Canada’s most famous female journalists on The Honest Talk
At The Honest Talk we’ve been fortunate to speak with several well-known women in Canada’s media landscape.
These journalists give voice to the people whose stories they tell, while also leading by example to ensure women journalists will have a continuing and growing presence in our newsrooms and our society.
Vassy Kapelos is one of the best-known figures in Canadian media and politics. An award-winning journalist, she hosted Power and Politics on CBC for five years before recently announcing a move to CTV News, where she now serves as Chief Political Correspondent and hosts not one, but two shows: Question Period and Power Play.
About her career choice: “I didn’t grow up thinking I was going to report or be a journalist. I always had an interest in politics, so I pursued it in undergrad and in graduate studies, but I didn’t really know exactly what I would do with it.”
About juggling a small child and big job: “[My husband] will have to sacrifice to see me achieve my dreams. I’m really grateful that he’s willing to do that.”
We’re all people. We’re not just our careers…. I know the significance and importance of having other stuff in your life.Vassy Kapelos
About online harassment: “It was the hardest part of starting my old job. I was inundated with it, and it was about everything: the way I looked, the way I spoke, my intellectual capacity, you name it. I have gone from a place five years ago where I would come home literally crying and just feeling so worn down to nothing … [and now] I am not affected by it at all. The key change I made when I went on my mat leave, I got off Twitter, and prior to that I had muted my own mentions…. I still use [Twitter] like a wire service, but I don’t read what people say.”
Anne-Marie Mediwake is an award-winning national journalist, and current co-host of Your Morning on CTV. She has worked at every major television news organization in the country, reporting on some of the biggest news stories of our time. She is a reporter, a mom of triplets, and a friend to morning people everywhere.
About saying ‘no’ to opportunities: “I remember the first time I made a choice, when I said ‘no’ to something. It was to go to the Olympics when they were in Vancouver, and I had just started at CBC, and they had asked if I would go and host, but that meant being gone for six weeks. And I knew I could not leave. My husband is amazing, but he would be alone with three two-and-a-half-year-olds. I thought, ‘I’ve just shot my career in the foot.’ And it didn’t end my career. It’s nice to be a journalist and a woman now and a broadcaster now. That choice wasn’t always available to women before me, but I think it’s a sign of progress that I was able to make that choice.”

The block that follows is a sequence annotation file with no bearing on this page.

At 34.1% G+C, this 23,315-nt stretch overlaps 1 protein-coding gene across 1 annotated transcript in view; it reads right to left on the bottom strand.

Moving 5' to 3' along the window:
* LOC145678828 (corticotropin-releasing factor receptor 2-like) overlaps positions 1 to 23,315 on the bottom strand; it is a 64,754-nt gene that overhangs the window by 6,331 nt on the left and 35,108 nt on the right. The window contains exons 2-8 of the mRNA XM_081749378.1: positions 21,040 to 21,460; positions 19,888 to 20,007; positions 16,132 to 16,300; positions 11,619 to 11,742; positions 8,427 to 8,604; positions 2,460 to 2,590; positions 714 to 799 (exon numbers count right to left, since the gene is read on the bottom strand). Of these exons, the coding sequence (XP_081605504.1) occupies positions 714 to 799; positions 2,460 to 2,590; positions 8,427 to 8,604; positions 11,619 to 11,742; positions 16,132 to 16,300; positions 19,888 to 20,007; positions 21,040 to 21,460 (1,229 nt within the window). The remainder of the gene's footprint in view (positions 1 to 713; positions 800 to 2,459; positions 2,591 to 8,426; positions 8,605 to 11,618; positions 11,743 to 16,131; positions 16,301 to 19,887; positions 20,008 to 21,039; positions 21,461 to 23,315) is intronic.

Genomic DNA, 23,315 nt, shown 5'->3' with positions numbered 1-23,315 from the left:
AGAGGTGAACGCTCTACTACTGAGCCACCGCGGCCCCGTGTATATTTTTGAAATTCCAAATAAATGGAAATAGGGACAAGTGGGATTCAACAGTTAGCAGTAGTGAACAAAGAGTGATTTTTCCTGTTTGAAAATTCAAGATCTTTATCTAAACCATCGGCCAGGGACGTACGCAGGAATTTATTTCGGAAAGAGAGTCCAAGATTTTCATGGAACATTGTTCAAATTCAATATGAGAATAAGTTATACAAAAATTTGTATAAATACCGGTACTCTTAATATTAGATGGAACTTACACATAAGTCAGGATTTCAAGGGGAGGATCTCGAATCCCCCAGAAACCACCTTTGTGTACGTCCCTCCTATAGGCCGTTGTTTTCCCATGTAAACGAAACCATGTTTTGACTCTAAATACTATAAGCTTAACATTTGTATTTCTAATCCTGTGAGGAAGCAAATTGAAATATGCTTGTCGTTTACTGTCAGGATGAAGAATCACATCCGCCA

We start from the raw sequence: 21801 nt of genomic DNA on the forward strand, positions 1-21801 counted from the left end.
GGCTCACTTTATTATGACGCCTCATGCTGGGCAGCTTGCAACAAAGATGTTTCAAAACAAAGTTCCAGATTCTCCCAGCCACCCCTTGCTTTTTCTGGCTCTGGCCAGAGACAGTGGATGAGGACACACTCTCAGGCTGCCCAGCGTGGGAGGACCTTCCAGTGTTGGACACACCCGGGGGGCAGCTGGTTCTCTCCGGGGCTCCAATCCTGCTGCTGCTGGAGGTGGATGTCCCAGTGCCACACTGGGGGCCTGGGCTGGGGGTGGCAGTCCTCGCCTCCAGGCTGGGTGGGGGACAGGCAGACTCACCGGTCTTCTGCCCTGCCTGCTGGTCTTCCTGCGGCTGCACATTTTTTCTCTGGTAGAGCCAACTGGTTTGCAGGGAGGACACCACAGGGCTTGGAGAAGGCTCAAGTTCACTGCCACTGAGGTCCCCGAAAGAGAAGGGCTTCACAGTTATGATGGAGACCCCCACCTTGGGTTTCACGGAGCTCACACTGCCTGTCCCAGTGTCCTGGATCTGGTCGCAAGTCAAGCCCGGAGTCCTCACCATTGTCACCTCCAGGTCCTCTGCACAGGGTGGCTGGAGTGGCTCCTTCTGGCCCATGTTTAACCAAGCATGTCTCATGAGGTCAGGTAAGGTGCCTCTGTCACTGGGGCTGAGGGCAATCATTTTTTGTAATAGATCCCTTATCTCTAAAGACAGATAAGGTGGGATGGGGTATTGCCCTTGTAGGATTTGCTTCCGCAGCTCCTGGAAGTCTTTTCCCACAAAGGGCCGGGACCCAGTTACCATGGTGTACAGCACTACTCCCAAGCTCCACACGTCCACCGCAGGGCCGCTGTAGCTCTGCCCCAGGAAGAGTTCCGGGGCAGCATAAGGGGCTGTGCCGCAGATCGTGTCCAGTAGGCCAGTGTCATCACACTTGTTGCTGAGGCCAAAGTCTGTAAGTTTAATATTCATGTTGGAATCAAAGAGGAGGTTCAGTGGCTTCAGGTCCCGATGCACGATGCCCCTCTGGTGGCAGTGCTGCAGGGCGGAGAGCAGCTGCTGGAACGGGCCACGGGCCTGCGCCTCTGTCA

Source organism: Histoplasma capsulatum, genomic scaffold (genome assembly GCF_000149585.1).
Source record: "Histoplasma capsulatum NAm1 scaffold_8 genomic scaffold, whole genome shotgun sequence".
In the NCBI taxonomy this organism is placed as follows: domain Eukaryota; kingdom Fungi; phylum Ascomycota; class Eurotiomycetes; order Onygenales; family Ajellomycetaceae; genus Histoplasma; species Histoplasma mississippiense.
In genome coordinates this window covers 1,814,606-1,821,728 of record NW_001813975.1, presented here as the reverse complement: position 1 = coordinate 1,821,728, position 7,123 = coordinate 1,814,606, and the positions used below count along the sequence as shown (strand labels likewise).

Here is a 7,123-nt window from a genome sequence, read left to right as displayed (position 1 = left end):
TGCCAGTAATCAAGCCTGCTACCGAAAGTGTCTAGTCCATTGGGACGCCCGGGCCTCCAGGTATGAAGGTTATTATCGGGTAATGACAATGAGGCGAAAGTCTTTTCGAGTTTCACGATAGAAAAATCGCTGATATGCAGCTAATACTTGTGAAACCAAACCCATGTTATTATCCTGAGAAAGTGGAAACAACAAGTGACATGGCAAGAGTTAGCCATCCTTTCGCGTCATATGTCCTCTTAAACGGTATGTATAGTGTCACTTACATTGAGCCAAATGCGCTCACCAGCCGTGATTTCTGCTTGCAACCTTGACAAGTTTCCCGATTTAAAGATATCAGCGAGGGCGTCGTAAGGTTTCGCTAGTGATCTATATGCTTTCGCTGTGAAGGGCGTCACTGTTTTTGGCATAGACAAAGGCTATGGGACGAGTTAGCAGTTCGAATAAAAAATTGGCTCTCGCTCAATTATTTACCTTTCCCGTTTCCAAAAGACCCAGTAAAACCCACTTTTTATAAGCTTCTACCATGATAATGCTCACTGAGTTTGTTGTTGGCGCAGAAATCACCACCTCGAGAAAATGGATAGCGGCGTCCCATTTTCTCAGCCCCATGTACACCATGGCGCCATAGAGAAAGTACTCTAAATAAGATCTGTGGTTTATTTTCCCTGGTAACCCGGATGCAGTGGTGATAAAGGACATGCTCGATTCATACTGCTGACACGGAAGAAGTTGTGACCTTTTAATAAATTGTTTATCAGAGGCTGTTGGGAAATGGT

About choices as a working mom: “You have to know what is important to you. And you have to know what is high value to you. And that doesn’t mean to say that my career wasn’t high value. For me, it just meant at that stage I had made a commitment to be able to be present for them and also be able to do a great job at what I wanted to have as a career. I could voice that. And it didn’t have to end my career. And I felt a lot of gratitude. Because there were a lot of women who fought just to have a space in the room.”
About diversity in media: “My hope is in this next phase of diversity and inclusion, that it’s not just visual diversity, but it’s actual inclusion, meaning culture is important and relevant to conversations and to coverage. More and more I see the need for it, because as networks hire people that visually look different, we want to make sure that we sound and connect differently as well, because diversity isn’t just about skin colour. And if we make it just about skin colour, then we’re missing the point.”